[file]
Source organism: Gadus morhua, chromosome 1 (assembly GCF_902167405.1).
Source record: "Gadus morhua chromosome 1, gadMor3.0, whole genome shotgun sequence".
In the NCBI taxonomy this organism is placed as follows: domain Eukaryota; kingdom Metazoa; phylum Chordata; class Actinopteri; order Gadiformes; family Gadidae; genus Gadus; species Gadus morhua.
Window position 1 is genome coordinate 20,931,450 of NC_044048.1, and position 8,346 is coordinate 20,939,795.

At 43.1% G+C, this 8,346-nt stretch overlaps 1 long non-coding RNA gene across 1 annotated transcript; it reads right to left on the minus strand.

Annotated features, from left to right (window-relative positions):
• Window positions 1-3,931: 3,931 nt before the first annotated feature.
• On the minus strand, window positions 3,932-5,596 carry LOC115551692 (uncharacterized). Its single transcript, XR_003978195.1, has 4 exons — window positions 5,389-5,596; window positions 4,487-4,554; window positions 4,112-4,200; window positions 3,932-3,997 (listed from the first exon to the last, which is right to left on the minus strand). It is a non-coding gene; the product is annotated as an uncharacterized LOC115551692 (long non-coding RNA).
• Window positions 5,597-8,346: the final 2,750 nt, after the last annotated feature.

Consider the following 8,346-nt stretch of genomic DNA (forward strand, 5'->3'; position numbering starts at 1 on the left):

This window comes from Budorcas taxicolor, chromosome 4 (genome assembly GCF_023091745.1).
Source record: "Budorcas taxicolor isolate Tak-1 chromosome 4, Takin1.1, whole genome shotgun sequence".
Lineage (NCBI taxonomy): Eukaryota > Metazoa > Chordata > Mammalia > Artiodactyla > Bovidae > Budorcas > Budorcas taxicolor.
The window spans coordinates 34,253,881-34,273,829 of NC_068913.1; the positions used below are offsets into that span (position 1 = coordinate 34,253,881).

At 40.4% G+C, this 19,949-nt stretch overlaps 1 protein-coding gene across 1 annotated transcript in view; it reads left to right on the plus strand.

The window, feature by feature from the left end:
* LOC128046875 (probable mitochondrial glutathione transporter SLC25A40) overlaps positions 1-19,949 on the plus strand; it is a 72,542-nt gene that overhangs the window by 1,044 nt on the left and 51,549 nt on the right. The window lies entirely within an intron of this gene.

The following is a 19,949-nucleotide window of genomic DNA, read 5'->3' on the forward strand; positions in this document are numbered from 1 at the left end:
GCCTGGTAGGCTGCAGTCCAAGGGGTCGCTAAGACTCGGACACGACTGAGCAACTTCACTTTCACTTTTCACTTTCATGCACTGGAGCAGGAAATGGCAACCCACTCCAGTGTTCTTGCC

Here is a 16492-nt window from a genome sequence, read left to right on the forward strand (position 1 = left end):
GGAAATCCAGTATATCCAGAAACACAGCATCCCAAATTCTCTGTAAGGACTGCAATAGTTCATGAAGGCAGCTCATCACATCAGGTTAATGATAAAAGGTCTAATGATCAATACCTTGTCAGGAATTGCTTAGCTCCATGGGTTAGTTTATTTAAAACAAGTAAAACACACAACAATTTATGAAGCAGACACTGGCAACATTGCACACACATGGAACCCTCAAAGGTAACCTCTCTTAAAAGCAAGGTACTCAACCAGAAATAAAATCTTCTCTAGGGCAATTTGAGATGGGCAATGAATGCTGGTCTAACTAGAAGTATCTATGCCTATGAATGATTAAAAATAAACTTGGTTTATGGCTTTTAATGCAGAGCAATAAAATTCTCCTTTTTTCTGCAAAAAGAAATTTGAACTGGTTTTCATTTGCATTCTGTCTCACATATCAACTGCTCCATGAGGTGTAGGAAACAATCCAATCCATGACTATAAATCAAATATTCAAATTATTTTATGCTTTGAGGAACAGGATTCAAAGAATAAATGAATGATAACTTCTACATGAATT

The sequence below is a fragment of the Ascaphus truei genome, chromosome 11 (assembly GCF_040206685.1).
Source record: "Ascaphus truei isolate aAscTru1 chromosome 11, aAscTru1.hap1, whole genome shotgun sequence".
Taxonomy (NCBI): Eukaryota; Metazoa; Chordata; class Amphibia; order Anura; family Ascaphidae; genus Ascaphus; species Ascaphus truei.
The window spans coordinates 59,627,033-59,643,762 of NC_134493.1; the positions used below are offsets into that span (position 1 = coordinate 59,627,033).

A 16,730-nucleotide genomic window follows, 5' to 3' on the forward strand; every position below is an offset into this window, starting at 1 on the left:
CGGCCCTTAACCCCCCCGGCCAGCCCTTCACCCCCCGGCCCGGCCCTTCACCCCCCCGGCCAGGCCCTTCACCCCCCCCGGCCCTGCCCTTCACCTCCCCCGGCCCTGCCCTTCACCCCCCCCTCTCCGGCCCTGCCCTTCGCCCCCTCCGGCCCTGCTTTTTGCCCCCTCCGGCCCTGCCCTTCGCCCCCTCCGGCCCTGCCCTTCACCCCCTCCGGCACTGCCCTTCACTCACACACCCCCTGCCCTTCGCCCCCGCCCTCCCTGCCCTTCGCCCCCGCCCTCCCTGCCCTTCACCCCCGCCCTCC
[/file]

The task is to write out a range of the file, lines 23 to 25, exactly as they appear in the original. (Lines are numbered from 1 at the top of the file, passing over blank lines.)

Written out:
Source record: "Ascaphus truei isolate aAscTru1 chromosome 11, aAscTru1.hap1, whole genome shotgun sequence".
Taxonomy (NCBI): Eukaryota; Metazoa; Chordata; class Amphibia; order Anura; family Ascaphidae; genus Ascaphus; species Ascaphus truei.
The window spans coordinates 59,627,033-59,643,762 of NC_134493.1; the positions used below are offsets into that span (position 1 = coordinate 59,627,033).